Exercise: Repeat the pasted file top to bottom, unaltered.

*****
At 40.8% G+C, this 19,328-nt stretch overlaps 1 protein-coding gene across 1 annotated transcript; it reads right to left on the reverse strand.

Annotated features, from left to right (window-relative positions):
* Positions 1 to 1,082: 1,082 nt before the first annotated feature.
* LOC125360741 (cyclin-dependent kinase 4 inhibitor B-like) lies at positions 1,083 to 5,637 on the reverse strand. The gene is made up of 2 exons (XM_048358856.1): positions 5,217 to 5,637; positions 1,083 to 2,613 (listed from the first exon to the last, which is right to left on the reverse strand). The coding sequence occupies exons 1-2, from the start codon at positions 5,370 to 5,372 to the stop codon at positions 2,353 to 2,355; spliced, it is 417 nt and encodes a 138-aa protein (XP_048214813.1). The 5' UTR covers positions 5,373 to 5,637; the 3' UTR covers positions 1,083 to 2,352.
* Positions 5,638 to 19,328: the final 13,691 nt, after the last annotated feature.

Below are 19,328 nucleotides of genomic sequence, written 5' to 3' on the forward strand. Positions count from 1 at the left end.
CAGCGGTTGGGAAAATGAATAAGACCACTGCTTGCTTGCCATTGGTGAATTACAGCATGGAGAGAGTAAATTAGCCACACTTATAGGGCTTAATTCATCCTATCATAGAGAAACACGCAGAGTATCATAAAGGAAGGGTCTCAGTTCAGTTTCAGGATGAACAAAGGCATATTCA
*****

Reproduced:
At 40.8% G+C, this 19,328-nt stretch overlaps 1 protein-coding gene across 1 annotated transcript; it reads right to left on the reverse strand.

Annotated features, from left to right (window-relative positions):
* Positions 1 to 1,082: 1,082 nt before the first annotated feature.
* LOC125360741 (cyclin-dependent kinase 4 inhibitor B-like) lies at positions 1,083 to 5,637 on the reverse strand. The gene is made up of 2 exons (XM_048358856.1): positions 5,217 to 5,637; positions 1,083 to 2,613 (listed from the first exon to the last, which is right to left on the reverse strand). The coding sequence occupies exons 1-2, from the start codon at positions 5,370 to 5,372 to the stop codon at positions 2,353 to 2,355; spliced, it is 417 nt and encodes a 138-aa protein (XP_048214813.1). The 5' UTR covers positions 5,373 to 5,637; the 3' UTR covers positions 1,083 to 2,352.
* Positions 5,638 to 19,328: the final 13,691 nt, after the last annotated feature.

Below are 19,328 nucleotides of genomic sequence, written 5' to 3' on the forward strand. Positions count from 1 at the left end.
CAGCGGTTGGGAAAATGAATAAGACCACTGCTTGCTTGCCATTGGTGAATTACAGCATGGAGAGAGTAAATTAGCCACACTTATAGGGCTTAATTCATCCTATCATAGAGAAACACGCAGAGTATCATAAAGGAAGGGTCTCAGTTCAGTTTCAGGATGAACAAAGGCATATTCA